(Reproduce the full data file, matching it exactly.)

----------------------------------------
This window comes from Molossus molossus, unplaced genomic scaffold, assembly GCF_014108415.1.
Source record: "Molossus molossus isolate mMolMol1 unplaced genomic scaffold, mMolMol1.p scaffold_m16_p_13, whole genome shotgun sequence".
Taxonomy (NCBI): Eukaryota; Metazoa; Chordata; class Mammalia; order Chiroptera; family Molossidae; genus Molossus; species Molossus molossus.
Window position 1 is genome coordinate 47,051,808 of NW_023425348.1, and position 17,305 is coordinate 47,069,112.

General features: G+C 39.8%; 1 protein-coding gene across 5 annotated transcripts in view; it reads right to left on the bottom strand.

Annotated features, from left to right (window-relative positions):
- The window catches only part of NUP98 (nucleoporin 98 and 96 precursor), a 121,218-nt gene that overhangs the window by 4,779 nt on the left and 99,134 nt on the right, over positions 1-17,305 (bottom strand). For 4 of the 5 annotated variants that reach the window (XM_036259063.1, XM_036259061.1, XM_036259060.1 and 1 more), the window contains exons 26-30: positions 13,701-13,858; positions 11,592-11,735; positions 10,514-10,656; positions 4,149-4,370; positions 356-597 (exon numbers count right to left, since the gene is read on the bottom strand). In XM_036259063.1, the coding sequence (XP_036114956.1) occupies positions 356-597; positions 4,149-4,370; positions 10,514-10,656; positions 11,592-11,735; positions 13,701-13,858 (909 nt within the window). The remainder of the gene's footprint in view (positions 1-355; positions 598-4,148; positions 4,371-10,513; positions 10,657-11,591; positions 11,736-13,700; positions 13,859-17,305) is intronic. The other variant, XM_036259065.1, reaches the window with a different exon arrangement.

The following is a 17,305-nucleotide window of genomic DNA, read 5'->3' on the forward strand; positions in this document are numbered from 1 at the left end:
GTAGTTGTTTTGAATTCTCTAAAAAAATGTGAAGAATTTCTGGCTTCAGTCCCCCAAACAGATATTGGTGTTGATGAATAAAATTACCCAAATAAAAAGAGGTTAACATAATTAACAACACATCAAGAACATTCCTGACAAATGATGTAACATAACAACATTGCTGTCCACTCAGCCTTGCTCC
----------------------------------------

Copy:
This window comes from Molossus molossus, unplaced genomic scaffold, assembly GCF_014108415.1.
Source record: "Molossus molossus isolate mMolMol1 unplaced genomic scaffold, mMolMol1.p scaffold_m16_p_13, whole genome shotgun sequence".
Taxonomy (NCBI): Eukaryota; Metazoa; Chordata; class Mammalia; order Chiroptera; family Molossidae; genus Molossus; species Molossus molossus.
Window position 1 is genome coordinate 47,051,808 of NW_023425348.1, and position 17,305 is coordinate 47,069,112.

General features: G+C 39.8%; 1 protein-coding gene across 5 annotated transcripts in view; it reads right to left on the bottom strand.

Annotated features, from left to right (window-relative positions):
- The window catches only part of NUP98 (nucleoporin 98 and 96 precursor), a 121,218-nt gene that overhangs the window by 4,779 nt on the left and 99,134 nt on the right, over positions 1-17,305 (bottom strand). For 4 of the 5 annotated variants that reach the window (XM_036259063.1, XM_036259061.1, XM_036259060.1 and 1 more), the window contains exons 26-30: positions 13,701-13,858; positions 11,592-11,735; positions 10,514-10,656; positions 4,149-4,370; positions 356-597 (exon numbers count right to left, since the gene is read on the bottom strand). In XM_036259063.1, the coding sequence (XP_036114956.1) occupies positions 356-597; positions 4,149-4,370; positions 10,514-10,656; positions 11,592-11,735; positions 13,701-13,858 (909 nt within the window). The remainder of the gene's footprint in view (positions 1-355; positions 598-4,148; positions 4,371-10,513; positions 10,657-11,591; positions 11,736-13,700; positions 13,859-17,305) is intronic. The other variant, XM_036259065.1, reaches the window with a different exon arrangement.

The following is a 17,305-nucleotide window of genomic DNA, read 5'->3' on the forward strand; positions in this document are numbered from 1 at the left end:
GTAGTTGTTTTGAATTCTCTAAAAAAATGTGAAGAATTTCTGGCTTCAGTCCCCCAAACAGATATTGGTGTTGATGAATAAAATTACCCAAATAAAAAGAGGTTAACATAATTAACAACACATCAAGAACATTCCTGACAAATGATGTAACATAACAACATTGCTGTCCACTCAGCCTTGCTCC